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Coronavirus cases at govt. complex spark worries over cluster infection


Seven more public servants working at South Korea's main government complex have been infected with the new coronavirus, officials said Thursday, increasing the number of cases there to 14.

Six new COVID-19 cases were reported from the Ministry of Oceans and Fisheries based in the main government building in the administrative city of Sejong, 130 kilometers south of Seoul. The number of patients from the oceans ministry totaled 11.

The Ministry of Patriots and Veterans Affairs also reported its first case from its workers Wednesday. A day earlier, South Korea confirmed another from the education ministry.

Quarantine officials launched an investigation on how the patients were infected with the novel virus. The oceans ministry ordered all workers who have contacted the patients to stay home.

As the Sejong government complex accommodates 35 government ministries and agencies employing 15,000 workers, the latest cases have sparked concerns over a potential cluster infection.

Last week, the government complex reported its first case from a public servant working at the health ministry. Health officials said the patient is assumed to have contracted the virus at a Zumba class.

Two other public servants were infected in Sejong on top of the nine cases from the complex as well, but their workplaces were located in other buildings.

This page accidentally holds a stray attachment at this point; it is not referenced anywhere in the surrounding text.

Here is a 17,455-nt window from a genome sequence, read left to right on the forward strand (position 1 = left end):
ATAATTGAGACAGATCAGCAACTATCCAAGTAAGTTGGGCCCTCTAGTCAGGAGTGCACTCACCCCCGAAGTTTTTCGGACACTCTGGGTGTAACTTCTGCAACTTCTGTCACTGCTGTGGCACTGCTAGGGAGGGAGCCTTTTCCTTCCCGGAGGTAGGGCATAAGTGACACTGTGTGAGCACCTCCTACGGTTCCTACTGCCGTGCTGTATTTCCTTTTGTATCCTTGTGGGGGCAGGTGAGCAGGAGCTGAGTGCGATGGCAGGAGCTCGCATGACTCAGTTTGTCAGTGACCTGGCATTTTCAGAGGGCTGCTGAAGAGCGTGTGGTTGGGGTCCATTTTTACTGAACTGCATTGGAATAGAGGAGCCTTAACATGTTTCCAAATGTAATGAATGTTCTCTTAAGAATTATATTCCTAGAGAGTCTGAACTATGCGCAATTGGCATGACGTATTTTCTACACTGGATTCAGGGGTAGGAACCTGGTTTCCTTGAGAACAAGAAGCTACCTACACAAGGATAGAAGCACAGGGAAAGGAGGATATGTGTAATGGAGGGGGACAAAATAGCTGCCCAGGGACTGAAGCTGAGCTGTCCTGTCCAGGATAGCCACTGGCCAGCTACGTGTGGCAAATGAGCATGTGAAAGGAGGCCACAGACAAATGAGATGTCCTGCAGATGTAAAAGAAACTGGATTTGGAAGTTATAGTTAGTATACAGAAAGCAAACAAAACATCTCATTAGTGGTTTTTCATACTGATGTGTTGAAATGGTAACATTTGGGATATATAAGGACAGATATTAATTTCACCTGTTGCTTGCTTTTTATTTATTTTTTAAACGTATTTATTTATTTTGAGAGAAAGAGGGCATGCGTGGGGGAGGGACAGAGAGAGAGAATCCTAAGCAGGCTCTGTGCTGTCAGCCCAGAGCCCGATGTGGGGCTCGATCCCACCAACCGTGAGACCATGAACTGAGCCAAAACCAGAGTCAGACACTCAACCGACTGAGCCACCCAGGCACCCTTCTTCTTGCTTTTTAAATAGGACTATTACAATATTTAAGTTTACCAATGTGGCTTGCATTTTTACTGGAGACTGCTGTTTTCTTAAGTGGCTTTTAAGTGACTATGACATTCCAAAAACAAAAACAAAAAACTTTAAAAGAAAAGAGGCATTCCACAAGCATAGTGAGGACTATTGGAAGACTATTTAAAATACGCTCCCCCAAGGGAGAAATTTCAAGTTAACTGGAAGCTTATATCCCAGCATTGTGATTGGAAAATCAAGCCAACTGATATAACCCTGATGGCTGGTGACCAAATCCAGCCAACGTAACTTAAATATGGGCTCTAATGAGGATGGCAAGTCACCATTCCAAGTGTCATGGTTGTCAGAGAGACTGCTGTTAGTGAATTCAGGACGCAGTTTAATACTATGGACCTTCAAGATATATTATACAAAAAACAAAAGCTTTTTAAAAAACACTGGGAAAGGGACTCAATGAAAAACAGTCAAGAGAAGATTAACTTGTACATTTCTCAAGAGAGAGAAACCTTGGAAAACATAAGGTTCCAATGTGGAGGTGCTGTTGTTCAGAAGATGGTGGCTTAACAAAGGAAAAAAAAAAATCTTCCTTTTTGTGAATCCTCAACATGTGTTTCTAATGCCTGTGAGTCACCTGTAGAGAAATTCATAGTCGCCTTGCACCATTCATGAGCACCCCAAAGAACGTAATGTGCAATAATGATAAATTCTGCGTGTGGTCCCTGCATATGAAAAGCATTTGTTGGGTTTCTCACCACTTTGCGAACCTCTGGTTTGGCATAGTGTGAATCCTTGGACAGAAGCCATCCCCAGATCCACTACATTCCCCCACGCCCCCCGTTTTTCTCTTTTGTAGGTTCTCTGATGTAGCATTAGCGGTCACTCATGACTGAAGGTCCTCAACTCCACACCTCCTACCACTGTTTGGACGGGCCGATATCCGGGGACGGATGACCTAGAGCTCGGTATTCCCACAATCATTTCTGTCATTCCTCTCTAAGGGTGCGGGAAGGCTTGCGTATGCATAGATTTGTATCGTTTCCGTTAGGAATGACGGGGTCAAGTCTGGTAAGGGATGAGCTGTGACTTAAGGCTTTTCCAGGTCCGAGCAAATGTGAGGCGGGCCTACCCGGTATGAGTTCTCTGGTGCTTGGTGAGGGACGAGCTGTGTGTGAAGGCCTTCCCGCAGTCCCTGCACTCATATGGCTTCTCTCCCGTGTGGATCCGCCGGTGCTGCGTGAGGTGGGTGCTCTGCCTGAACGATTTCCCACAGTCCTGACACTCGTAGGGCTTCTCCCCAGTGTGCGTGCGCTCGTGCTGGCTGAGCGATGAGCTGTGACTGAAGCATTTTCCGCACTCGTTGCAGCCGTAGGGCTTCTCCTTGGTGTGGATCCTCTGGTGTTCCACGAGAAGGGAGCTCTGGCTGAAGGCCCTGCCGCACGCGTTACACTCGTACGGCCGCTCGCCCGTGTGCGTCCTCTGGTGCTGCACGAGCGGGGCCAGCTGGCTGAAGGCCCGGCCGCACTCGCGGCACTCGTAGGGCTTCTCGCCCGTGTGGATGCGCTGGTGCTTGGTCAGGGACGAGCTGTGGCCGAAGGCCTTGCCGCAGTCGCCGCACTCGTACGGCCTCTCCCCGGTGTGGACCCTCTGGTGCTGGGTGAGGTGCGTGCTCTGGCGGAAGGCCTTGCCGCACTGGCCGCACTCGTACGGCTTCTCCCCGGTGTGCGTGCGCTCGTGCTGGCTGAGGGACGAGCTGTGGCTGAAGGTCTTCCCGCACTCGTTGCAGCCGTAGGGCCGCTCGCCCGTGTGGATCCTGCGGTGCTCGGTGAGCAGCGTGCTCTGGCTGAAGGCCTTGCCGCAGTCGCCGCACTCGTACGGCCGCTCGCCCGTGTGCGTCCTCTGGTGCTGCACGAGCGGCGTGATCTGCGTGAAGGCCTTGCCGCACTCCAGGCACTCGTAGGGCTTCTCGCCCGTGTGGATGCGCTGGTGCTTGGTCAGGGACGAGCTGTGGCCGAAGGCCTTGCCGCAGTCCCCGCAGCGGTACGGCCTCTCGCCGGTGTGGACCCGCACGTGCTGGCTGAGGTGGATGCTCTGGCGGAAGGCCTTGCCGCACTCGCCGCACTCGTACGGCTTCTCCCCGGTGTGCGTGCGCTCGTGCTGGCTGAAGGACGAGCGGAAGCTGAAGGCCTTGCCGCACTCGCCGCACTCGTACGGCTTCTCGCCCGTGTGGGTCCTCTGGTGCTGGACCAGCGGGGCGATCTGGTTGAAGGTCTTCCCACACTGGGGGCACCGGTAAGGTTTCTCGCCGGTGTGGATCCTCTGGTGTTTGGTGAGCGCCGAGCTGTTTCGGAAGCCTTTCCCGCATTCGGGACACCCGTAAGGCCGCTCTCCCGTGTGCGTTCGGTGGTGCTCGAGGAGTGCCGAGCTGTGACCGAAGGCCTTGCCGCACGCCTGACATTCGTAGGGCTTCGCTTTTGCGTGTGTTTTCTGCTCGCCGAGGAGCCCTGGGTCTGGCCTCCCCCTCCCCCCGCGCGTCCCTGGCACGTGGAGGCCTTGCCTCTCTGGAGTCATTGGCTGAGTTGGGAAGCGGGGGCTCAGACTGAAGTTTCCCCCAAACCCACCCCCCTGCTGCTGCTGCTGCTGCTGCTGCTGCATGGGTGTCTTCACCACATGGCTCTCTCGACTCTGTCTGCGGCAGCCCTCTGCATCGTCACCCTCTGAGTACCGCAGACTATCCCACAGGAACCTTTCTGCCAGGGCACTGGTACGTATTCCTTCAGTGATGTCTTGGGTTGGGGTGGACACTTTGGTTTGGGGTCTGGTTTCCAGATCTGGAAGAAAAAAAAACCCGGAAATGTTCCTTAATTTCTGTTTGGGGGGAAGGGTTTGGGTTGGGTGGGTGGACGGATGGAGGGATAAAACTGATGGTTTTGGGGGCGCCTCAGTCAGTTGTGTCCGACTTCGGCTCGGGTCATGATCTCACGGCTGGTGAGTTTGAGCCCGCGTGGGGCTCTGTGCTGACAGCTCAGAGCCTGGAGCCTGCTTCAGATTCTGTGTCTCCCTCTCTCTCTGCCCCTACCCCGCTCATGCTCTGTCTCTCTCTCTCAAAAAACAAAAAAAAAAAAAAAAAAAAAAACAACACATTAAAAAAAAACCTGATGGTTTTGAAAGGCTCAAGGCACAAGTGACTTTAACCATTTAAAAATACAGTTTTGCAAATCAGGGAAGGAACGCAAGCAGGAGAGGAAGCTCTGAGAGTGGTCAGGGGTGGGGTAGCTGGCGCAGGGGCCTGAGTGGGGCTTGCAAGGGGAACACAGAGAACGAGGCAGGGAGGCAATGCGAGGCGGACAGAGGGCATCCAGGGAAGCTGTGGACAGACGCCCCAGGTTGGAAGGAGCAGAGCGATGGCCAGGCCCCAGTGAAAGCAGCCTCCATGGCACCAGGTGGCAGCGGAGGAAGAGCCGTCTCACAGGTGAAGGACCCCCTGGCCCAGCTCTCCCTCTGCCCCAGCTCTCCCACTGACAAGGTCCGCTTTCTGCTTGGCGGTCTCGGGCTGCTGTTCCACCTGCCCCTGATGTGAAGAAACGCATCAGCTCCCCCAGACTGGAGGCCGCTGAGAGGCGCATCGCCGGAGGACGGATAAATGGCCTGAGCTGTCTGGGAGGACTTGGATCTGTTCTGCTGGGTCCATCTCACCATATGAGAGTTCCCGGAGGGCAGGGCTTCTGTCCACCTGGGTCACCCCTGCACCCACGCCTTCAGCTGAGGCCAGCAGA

South Korea has been struggling to cope with a possible cluster infection of the COVID-19, after nearly 100 cases of infection were found at a call center in southwestern Seoul.

The total number of confirmed infections reached 7,869 in the country Thursday.

South Korea suspended the facial recognition system at main entrances of government buildings to allow its staff members to wear protective masks at all times.

The Government Buildings Management Office said it has been carrying out disinfection operations on a daily basis, amid rising concerns of a cluster outbreak at such buildings may significantly disrupt governmental affairs.

Seats at their cafeterias are also reorganized to avoid people sitting face to face, it added.

South Korea has 11 government complexes, including those in Seoul, Daejeon, Gwacheon and Gwangju.

"All ministries need to have more staff members work from home," an official from the management office said. "We are also considering banning the entry of all visitors to the government complexes if necessary." (Yonhap)